What is the Joseph Iten Breitling collection? It is/was a collection of about 1,500 NOS (new old stock) Breitling watches that were produced in the 1970s and “held in a bank vault” before the company was saved from forever closing down after being sold. Mr. Iten (now deceased) acquired about 1,500 of an estimated 3,000 NOS watches that Willy Breitling held on to in 1978. While Breitling watches is alive and well today, the company shut down for a period of time in the late 1970s during the “quartz crisis.” In 1978, Breitling terminated its operations but was purchased by the Schneider family in 1979 – who still owns the company today. At that time, Willy Breitling (who died shortly after the company was sold) decided to hold on to a large selection of unsold and prototype watches. Many of those were sold over the last 20 years via private sales and auctions, but only a few remain today outside the hands of private collectors.
Old World Jewelers (their eBay store) out of Illinois, USA, currently has an interesting auction on eBay for 58 of the “final Joseph Iten collection Breitling watches” (click here to see it) that were never previously sold or available for sale. In 1996 after Iten’s death, Old World Jewelers purchased the watches from Iten’s estate sale. Now in 2015, this 58-piece lot which is the last of the original roughly 1,500 pieces is being sold for an asking price of $125,000.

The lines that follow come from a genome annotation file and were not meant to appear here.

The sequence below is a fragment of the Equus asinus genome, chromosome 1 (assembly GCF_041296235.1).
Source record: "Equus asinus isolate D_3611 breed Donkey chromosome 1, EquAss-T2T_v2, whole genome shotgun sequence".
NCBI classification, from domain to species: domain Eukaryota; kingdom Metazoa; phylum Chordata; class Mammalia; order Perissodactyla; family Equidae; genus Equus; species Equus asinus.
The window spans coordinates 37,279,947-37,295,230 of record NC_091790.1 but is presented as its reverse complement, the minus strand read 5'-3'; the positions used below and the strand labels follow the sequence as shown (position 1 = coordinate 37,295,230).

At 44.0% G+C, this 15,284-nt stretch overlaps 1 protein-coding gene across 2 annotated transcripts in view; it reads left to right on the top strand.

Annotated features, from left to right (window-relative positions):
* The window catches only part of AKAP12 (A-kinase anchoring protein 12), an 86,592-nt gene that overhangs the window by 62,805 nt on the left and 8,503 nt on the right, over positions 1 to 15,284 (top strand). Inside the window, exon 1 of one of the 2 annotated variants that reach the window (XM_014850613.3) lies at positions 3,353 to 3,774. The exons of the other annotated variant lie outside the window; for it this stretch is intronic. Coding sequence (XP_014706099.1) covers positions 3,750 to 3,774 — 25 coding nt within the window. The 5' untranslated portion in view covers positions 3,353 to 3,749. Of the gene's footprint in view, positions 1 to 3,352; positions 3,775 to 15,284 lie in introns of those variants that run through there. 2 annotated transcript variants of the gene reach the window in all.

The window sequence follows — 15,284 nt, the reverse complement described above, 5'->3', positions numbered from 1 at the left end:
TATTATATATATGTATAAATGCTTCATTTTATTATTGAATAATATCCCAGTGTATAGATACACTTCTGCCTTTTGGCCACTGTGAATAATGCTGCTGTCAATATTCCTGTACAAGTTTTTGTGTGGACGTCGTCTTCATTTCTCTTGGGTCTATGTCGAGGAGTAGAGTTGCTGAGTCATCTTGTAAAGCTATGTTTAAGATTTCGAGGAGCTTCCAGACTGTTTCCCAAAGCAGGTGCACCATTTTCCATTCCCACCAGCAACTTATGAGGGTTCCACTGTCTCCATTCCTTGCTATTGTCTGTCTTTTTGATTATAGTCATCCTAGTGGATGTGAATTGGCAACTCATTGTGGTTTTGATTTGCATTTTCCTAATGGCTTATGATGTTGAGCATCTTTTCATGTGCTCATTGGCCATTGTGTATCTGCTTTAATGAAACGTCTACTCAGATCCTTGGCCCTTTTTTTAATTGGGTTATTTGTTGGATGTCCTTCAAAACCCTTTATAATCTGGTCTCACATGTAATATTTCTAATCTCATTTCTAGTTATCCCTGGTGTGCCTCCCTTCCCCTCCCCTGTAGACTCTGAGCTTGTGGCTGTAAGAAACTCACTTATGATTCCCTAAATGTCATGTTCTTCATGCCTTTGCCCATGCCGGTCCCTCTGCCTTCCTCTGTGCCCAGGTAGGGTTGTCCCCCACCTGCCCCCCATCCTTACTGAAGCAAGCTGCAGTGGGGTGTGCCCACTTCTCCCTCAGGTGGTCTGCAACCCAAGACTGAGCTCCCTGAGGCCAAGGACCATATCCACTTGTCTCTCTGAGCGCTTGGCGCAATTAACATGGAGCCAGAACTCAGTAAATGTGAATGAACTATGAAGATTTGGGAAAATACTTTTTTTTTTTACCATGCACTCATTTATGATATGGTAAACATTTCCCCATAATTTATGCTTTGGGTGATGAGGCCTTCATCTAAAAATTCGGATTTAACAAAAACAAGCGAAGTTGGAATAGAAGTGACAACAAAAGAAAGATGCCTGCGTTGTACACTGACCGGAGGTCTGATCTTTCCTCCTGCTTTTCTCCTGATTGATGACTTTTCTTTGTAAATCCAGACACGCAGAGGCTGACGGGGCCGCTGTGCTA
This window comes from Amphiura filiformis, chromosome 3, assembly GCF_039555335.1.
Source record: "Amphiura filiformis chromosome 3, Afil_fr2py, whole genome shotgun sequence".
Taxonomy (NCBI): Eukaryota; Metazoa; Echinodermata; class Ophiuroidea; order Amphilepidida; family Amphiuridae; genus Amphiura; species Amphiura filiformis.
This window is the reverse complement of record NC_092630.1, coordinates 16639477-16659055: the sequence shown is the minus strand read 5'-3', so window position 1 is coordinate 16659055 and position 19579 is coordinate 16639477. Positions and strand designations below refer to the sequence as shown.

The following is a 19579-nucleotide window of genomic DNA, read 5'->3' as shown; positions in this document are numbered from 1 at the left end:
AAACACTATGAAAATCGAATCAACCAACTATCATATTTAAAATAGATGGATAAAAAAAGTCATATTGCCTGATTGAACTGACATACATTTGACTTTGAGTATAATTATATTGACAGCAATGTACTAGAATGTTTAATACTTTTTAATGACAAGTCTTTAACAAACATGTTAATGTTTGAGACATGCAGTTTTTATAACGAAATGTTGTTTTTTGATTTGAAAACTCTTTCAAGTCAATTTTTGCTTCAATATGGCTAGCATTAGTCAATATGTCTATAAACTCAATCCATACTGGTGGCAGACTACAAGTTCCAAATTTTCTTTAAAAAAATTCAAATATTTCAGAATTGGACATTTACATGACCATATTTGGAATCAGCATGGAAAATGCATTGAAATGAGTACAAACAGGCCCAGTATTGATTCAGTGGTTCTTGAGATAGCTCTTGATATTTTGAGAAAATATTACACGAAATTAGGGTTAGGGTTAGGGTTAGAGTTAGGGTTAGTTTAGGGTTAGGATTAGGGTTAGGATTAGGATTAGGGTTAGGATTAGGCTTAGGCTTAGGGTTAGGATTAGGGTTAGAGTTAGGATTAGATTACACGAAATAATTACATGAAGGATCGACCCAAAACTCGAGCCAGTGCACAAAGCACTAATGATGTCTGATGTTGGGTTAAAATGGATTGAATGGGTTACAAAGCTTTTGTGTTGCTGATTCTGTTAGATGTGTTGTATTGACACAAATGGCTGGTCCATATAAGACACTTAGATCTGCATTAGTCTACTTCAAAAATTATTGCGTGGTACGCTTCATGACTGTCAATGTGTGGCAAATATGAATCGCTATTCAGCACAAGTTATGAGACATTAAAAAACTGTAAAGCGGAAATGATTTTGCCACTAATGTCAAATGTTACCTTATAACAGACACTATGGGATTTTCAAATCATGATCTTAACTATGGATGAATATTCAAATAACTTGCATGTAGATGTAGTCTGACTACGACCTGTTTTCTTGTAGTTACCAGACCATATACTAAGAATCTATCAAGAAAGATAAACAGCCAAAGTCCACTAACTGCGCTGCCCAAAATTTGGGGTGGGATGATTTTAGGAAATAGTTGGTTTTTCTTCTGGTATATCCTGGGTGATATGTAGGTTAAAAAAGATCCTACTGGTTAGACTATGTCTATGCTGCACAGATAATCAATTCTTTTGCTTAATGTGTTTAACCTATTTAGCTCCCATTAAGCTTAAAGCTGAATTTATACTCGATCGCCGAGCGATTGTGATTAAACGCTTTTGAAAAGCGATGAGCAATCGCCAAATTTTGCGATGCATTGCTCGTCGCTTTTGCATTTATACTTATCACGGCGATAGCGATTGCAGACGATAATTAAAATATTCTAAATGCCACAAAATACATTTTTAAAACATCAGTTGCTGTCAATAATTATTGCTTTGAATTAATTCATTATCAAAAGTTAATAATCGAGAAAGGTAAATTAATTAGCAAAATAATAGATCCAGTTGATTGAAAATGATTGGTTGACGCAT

The NOS Breitling watches contain an array of models, including both production pieces and never-to-market prototypes. Each is in original packaging and never used. The Iten collection also includes a lot of Breitling stopwatches.
What you need to understand is that the Joseph Iten Breitling collection is so rare because it was essentially a time capsule, and I have a feeling it was purchased in 1996 for a very reasonable price. Old World Jewelers probably made some nice returns on their investment over the years – especially as vintage timepieces started to become more and more popular. Finds like that for them are easily a once in a lifetime event. What are the odds that you’d be presented with the offer to buy that many vintage and totally unworn NOS watches from a name brand that is around today? Imagine if they were Rolexes.
An amazing set, the question is whether or not the 58 NOS Breitling watches from the 1970s are worth $125,000 (again, you can click here to see the auction while it is going on). You have a combination of many models, including Breitling Superocean, Datora, Navitimer, Chronomat, and more. Most of the watches are mechanical – nearly all of them chronographs – with a few interesting quartz models as well (there are perhaps two quartz models). I love how even the original prices are on the backs of the watches. So, $125,000? Probably not, which is good, because you can make a “Best Offer.” I would, however, say that this collection is certainly worth the price of a really nice new Mercedes Benz.